Tablet and smartphone sales slow due to a lack of innovation
A new report by the market analyst and research firm CSS Insight may come as a spine tingling reminder to tech firms that the uptake of tablets and smartphones can’t keep up with the momentum we have seen over the last few years.
Key findings highlighted by CSS Insight in its UK-market based research include:
- Five million fewer devices will be sold in 2014 than in 2013
- Mobile phone sales to drop 11% in 2014
- Tablet sales to slump 14% in 2014
The UK is a vibrant connected device market with a high level of adoption and ownership of these kinds of gadgets. However the figures extrapolate to give us full year 2014 estimates of 27 million smartphone and 12 million tablet sales in the UK – this is 5 million down on last year.
Even though there is a slowdown there is still room for growth in sales, CSS pointed out in an upbeat note. By 2017 the number of tablets in use in the UK is still estimated to be double what it is now.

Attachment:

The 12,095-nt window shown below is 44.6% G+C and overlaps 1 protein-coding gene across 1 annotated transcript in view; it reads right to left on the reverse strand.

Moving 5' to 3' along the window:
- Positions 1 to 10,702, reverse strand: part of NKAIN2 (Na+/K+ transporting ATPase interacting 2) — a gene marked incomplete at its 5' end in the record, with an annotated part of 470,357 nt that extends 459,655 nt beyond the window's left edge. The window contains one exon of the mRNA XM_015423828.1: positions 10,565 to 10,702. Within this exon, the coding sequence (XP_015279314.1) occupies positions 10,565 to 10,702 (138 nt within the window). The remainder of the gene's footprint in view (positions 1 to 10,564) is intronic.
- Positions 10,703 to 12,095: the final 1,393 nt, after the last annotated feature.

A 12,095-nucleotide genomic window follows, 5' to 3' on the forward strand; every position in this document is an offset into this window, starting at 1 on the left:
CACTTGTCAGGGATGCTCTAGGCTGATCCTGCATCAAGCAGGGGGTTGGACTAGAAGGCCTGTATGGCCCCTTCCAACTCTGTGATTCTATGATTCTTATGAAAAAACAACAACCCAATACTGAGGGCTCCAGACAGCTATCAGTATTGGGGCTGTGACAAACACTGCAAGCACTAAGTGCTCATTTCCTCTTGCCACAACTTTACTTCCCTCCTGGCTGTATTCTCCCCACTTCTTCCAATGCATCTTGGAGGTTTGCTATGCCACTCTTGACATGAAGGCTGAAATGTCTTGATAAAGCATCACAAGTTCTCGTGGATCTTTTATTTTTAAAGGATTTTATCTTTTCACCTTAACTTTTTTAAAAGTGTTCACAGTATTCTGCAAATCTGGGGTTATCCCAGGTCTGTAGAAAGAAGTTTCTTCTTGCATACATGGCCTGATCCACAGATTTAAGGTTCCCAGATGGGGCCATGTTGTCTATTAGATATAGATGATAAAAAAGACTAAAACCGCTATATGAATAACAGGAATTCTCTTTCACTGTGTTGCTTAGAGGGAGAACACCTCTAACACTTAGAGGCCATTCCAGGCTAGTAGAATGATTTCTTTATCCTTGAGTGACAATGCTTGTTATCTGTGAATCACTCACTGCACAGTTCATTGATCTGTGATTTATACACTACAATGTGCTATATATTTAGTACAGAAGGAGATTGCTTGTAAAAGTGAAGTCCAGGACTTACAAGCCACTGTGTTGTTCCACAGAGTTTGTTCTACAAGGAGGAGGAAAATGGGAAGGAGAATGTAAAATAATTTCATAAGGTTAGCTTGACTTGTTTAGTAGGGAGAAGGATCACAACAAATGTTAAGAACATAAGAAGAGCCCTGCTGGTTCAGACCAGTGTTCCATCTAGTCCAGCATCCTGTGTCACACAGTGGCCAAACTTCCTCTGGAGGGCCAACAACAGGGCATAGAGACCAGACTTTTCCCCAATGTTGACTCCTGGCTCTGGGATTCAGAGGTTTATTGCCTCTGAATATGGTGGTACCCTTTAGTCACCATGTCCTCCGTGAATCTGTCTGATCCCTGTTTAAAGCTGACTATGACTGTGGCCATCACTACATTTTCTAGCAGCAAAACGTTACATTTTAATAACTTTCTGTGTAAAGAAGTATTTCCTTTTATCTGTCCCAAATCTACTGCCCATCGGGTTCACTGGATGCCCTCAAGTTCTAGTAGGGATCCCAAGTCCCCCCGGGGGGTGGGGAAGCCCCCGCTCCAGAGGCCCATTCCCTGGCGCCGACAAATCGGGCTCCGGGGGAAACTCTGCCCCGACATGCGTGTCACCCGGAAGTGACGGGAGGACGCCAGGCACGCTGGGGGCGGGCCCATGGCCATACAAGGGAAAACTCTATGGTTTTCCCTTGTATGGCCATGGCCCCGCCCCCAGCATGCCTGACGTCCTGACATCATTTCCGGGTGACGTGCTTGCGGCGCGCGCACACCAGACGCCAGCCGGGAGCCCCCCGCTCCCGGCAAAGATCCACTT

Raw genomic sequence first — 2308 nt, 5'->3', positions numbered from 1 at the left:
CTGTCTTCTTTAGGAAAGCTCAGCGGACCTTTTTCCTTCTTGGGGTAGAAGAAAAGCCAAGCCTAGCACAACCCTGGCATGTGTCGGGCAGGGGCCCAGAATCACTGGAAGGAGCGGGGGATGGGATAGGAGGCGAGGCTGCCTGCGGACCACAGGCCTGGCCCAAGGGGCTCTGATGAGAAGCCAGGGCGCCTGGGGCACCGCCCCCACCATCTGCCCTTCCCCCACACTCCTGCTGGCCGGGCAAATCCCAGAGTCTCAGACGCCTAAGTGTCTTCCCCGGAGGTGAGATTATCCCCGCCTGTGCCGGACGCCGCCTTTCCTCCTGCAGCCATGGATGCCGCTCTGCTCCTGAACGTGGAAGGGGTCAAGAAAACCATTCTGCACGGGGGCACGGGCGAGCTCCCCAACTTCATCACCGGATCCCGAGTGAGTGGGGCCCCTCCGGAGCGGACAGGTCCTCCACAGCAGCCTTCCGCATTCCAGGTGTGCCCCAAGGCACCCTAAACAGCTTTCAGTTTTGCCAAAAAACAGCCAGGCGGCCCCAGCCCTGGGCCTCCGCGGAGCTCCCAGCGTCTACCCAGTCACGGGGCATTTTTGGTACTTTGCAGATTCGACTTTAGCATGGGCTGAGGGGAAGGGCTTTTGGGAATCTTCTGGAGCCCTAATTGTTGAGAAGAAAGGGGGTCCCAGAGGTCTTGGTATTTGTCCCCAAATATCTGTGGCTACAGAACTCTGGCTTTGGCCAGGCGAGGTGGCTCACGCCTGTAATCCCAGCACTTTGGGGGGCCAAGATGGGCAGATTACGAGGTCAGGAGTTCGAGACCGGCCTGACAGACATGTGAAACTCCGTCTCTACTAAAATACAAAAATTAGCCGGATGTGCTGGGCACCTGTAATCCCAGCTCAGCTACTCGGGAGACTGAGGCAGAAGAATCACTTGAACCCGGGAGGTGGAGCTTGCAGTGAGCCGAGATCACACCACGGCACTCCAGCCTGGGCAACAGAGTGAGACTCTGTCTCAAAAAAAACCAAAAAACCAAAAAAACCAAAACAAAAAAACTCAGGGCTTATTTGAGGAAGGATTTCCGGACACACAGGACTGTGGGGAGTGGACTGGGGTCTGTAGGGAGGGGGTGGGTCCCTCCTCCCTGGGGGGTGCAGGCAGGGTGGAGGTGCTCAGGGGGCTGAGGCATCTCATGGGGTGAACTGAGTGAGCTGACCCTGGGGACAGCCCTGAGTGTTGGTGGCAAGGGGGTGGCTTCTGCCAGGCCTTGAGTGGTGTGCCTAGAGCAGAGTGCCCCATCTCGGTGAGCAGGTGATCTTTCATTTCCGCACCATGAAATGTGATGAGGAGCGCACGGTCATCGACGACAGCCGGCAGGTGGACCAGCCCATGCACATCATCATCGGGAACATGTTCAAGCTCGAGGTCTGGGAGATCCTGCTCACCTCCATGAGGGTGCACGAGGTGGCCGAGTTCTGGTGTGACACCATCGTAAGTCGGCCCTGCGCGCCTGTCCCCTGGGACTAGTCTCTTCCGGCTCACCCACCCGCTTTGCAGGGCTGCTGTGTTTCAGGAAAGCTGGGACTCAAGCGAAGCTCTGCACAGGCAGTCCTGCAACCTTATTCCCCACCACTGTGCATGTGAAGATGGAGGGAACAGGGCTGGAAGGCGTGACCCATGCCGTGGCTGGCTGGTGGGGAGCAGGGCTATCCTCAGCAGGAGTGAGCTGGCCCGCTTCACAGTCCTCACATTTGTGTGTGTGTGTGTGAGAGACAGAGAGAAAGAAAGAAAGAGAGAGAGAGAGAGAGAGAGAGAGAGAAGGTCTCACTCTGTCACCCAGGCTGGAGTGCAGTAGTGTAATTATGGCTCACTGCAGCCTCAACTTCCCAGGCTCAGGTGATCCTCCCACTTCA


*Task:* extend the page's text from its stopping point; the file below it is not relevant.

“The slowdown in tablet sales should come as no surprise to the industry. We warned back in December that the spectacular tablet growth we’ve been seeing in the last two years was unsustainable. With replacement rates for tablets slower than those of smartphones, a temporary lull was inevitable,” said Marina Koytcheva, director of forecasting at CCS Insight.
Reasons for the slowdown
There appear to be three main reasons that people are buying less new smartphones and tablets:
- Even entry level devices are no longer the poor performing devices they once were.
- There’s a lack of attractive innovations in new devices
- New smartphone upgrades have become less attractive thanks to very keen SIM-only contract offerings from networks.
Turning to positive reasons for upgrades of smartphones and tablets; the growth of 4G service availability could prompt quite a few upgrades in the coming months, the next generation Apple iPhone is expected to make waves and be quite different from its predecessors.
This story caught the Tech Assimilator’s eye on CSS Insight news site.